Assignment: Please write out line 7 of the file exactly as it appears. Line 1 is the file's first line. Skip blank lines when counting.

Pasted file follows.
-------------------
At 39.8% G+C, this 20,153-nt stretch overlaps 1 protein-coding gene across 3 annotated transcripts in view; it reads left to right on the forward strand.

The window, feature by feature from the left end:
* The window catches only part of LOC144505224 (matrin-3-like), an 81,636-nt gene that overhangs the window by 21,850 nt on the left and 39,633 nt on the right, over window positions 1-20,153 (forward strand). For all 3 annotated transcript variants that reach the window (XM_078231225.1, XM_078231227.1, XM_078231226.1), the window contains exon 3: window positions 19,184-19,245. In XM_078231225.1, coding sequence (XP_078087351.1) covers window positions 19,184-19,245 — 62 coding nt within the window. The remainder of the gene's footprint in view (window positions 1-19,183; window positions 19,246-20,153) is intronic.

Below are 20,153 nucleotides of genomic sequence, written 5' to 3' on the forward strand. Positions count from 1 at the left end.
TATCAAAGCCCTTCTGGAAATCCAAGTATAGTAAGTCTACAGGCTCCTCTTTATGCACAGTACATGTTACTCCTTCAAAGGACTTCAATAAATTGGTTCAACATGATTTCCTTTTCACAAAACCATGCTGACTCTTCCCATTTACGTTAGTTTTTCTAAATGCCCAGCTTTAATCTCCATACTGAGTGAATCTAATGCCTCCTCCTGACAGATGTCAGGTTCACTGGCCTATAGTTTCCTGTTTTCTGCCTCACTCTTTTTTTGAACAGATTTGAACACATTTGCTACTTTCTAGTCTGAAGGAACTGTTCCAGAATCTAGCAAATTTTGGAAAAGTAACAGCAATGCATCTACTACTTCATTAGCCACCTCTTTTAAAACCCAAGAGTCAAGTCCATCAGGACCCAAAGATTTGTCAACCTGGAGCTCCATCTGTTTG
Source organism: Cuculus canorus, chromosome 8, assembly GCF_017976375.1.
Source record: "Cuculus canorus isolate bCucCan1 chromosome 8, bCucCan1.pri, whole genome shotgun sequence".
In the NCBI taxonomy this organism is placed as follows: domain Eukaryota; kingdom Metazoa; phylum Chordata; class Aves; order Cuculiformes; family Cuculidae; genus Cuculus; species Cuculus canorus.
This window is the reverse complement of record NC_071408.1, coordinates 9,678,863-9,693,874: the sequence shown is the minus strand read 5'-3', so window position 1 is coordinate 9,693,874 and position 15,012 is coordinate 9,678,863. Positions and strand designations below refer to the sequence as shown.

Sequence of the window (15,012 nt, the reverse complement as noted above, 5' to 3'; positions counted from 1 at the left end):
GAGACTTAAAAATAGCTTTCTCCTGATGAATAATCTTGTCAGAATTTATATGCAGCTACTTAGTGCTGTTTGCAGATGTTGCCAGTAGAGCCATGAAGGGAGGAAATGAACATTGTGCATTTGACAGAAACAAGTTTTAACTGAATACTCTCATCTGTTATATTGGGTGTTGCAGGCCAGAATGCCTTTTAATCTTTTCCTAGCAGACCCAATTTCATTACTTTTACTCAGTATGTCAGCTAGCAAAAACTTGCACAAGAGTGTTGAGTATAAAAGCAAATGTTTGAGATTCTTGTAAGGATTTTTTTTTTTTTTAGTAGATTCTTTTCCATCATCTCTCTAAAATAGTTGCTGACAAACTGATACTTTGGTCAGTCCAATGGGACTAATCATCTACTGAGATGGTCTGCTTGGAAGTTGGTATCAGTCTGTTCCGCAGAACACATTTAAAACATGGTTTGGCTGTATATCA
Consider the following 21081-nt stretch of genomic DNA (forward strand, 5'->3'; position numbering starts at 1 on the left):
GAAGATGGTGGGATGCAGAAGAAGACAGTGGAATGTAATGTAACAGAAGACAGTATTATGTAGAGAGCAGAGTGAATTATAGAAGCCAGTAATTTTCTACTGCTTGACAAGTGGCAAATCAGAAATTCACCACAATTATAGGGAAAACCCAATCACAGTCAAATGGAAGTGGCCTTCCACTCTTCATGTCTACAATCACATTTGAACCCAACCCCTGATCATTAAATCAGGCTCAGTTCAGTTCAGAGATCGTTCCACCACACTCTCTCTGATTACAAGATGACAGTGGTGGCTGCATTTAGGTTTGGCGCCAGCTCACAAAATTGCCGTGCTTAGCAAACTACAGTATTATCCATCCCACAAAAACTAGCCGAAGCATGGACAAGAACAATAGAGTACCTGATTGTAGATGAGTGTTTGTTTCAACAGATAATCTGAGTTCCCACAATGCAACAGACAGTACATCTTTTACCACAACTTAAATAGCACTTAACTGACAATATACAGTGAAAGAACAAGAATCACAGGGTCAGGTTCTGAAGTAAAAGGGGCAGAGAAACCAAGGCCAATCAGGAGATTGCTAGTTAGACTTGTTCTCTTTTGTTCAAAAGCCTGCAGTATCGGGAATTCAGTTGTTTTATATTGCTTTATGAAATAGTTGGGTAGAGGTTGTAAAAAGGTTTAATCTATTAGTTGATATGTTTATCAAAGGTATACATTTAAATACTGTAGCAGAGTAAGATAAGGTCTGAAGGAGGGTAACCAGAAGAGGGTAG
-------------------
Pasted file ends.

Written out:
Source record: "Cuculus canorus isolate bCucCan1 chromosome 8, bCucCan1.pri, whole genome shotgun sequence".